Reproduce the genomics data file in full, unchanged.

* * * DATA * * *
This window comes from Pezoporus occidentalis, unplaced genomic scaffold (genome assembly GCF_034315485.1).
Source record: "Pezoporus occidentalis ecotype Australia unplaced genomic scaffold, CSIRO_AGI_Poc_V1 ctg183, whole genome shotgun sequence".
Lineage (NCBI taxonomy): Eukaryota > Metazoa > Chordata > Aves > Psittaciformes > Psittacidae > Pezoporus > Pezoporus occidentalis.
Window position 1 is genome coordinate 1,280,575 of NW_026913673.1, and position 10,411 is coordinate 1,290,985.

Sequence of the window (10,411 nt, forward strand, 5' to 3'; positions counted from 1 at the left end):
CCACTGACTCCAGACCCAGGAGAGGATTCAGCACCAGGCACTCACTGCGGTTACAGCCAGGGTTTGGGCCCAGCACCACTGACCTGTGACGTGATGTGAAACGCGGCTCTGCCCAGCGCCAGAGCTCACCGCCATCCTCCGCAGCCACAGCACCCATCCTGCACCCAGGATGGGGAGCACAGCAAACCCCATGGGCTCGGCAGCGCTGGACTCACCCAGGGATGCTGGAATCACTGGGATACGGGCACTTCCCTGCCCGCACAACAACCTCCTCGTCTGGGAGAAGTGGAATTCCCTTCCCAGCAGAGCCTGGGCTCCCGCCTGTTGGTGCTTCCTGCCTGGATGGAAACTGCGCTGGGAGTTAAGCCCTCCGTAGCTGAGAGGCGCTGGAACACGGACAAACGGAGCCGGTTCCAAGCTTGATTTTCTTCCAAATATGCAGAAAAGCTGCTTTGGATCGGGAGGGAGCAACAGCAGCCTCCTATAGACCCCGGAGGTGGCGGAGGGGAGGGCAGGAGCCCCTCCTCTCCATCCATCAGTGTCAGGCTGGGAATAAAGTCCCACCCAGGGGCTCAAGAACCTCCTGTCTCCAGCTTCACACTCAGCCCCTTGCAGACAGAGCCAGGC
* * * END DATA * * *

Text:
This window comes from Pezoporus occidentalis, unplaced genomic scaffold (genome assembly GCF_034315485.1).
Source record: "Pezoporus occidentalis ecotype Australia unplaced genomic scaffold, CSIRO_AGI_Poc_V1 ctg183, whole genome shotgun sequence".
Lineage (NCBI taxonomy): Eukaryota > Metazoa > Chordata > Aves > Psittaciformes > Psittacidae > Pezoporus > Pezoporus occidentalis.
Window position 1 is genome coordinate 1,280,575 of NW_026913673.1, and position 10,411 is coordinate 1,290,985.

Sequence of the window (10,411 nt, forward strand, 5' to 3'; positions counted from 1 at the left end):
CCACTGACTCCAGACCCAGGAGAGGATTCAGCACCAGGCACTCACTGCGGTTACAGCCAGGGTTTGGGCCCAGCACCACTGACCTGTGACGTGATGTGAAACGCGGCTCTGCCCAGCGCCAGAGCTCACCGCCATCCTCCGCAGCCACAGCACCCATCCTGCACCCAGGATGGGGAGCACAGCAAACCCCATGGGCTCGGCAGCGCTGGACTCACCCAGGGATGCTGGAATCACTGGGATACGGGCACTTCCCTGCCCGCACAACAACCTCCTCGTCTGGGAGAAGTGGAATTCCCTTCCCAGCAGAGCCTGGGCTCCCGCCTGTTGGTGCTTCCTGCCTGGATGGAAACTGCGCTGGGAGTTAAGCCCTCCGTAGCTGAGAGGCGCTGGAACACGGACAAACGGAGCCGGTTCCAAGCTTGATTTTCTTCCAAATATGCAGAAAAGCTGCTTTGGATCGGGAGGGAGCAACAGCAGCCTCCTATAGACCCCGGAGGTGGCGGAGGGGAGGGCAGGAGCCCCTCCTCTCCATCCATCAGTGTCAGGCTGGGAATAAAGTCCCACCCAGGGGCTCAAGAACCTCCTGTCTCCAGCTTCACACTCAGCCCCTTGCAGACAGAGCCAGGC